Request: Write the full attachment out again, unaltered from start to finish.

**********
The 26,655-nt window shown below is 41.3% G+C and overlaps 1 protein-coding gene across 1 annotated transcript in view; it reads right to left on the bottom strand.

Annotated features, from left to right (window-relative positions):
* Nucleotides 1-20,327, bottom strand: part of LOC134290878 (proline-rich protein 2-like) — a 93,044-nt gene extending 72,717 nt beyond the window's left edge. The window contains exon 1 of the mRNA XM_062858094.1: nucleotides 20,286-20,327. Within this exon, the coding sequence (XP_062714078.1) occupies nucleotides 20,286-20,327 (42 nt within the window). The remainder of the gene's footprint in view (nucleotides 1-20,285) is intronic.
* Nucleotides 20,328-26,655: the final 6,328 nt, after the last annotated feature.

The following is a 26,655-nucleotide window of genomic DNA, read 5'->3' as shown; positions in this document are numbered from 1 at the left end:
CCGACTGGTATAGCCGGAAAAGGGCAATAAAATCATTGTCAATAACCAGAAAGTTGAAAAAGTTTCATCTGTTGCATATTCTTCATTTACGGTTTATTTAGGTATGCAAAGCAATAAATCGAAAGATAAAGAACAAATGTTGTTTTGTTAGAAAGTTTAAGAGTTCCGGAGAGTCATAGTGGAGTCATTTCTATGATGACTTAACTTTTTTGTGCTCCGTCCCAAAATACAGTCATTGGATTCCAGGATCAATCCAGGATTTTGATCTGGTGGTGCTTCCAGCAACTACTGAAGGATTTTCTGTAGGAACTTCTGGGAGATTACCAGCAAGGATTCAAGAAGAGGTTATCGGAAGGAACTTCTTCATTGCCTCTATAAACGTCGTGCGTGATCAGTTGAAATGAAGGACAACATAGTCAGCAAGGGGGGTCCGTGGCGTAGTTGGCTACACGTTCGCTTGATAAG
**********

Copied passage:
The 26,655-nt window shown below is 41.3% G+C and overlaps 1 protein-coding gene across 1 annotated transcript in view; it reads right to left on the bottom strand.

Annotated features, from left to right (window-relative positions):
* Nucleotides 1-20,327, bottom strand: part of LOC134290878 (proline-rich protein 2-like) — a 93,044-nt gene extending 72,717 nt beyond the window's left edge. The window contains exon 1 of the mRNA XM_062858094.1: nucleotides 20,286-20,327. Within this exon, the coding sequence (XP_062714078.1) occupies nucleotides 20,286-20,327 (42 nt within the window). The remainder of the gene's footprint in view (nucleotides 1-20,285) is intronic.
* Nucleotides 20,328-26,655: the final 6,328 nt, after the last annotated feature.

The following is a 26,655-nucleotide window of genomic DNA, read 5'->3' as shown; positions in this document are numbered from 1 at the left end:
CCGACTGGTATAGCCGGAAAAGGGCAATAAAATCATTGTCAATAACCAGAAAGTTGAAAAAGTTTCATCTGTTGCATATTCTTCATTTACGGTTTATTTAGGTATGCAAAGCAATAAATCGAAAGATAAAGAACAAATGTTGTTTTGTTAGAAAGTTTAAGAGTTCCGGAGAGTCATAGTGGAGTCATTTCTATGATGACTTAACTTTTTTGTGCTCCGTCCCAAAATACAGTCATTGGATTCCAGGATCAATCCAGGATTTTGATCTGGTGGTGCTTCCAGCAACTACTGAAGGATTTTCTGTAGGAACTTCTGGGAGATTACCAGCAAGGATTCAAGAAGAGGTTATCGGAAGGAACTTCTTCATTGCCTCTATAAACGTCGTGCGTGATCAGTTGAAATGAAGGACAACATAGTCAGCAAGGGGGGTCCGTGGCGTAGTTGGCTACACGTTCGCTTGATAAG